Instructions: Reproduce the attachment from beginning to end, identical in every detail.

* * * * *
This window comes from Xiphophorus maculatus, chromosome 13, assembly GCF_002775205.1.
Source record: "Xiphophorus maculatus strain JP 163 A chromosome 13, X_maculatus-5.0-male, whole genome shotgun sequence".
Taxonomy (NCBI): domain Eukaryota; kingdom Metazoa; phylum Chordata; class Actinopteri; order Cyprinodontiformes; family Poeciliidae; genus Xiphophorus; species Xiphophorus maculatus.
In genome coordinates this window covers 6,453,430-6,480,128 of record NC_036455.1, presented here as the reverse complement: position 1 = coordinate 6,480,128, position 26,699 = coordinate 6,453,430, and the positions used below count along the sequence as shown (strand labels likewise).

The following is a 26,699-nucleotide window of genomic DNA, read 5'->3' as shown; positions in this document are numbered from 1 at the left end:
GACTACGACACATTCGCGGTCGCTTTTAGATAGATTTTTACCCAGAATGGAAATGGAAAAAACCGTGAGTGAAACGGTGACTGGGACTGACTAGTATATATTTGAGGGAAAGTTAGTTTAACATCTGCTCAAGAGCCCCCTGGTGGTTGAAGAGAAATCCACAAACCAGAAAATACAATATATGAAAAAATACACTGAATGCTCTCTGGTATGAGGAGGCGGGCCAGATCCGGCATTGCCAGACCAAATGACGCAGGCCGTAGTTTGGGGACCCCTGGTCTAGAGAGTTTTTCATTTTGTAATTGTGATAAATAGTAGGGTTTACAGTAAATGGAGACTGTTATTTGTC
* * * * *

This window comes from Xiphophorus maculatus, chromosome 13, assembly GCF_002775205.1.
Source record: "Xiphophorus maculatus strain JP 163 A chromosome 13, X_maculatus-5.0-male, whole genome shotgun sequence".
Taxonomy (NCBI): domain Eukaryota; kingdom Metazoa; phylum Chordata; class Actinopteri; order Cyprinodontiformes; family Poeciliidae; genus Xiphophorus; species Xiphophorus maculatus.
In genome coordinates this window covers 6,453,430-6,480,128 of record NC_036455.1, presented here as the reverse complement: position 1 = coordinate 6,480,128, position 26,699 = coordinate 6,453,430, and the positions used below count along the sequence as shown (strand labels likewise).

The following is a 26,699-nucleotide window of genomic DNA, read 5'->3' as shown; positions in this document are numbered from 1 at the left end:
GACTACGACACATTCGCGGTCGCTTTTAGATAGATTTTTACCCAGAATGGAAATGGAAAAAACCGTGAGTGAAACGGTGACTGGGACTGACTAGTATATATTTGAGGGAAAGTTAGTTTAACATCTGCTCAAGAGCCCCCTGGTGGTTGAAGAGAAATCCACAAACCAGAAAATACAATATATGAAAAAATACACTGAATGCTCTCTGGTATGAGGAGGCGGGCCAGATCCGGCATTGCCAGACCAAATGACGCAGGCCGTAGTTTGGGGACCCCTGGTCTAGAGAGTTTTTCATTTTGTAATTGTGATAAATAGTAGGGTTTACAGTAAATGGAGACTGTTATTTGTC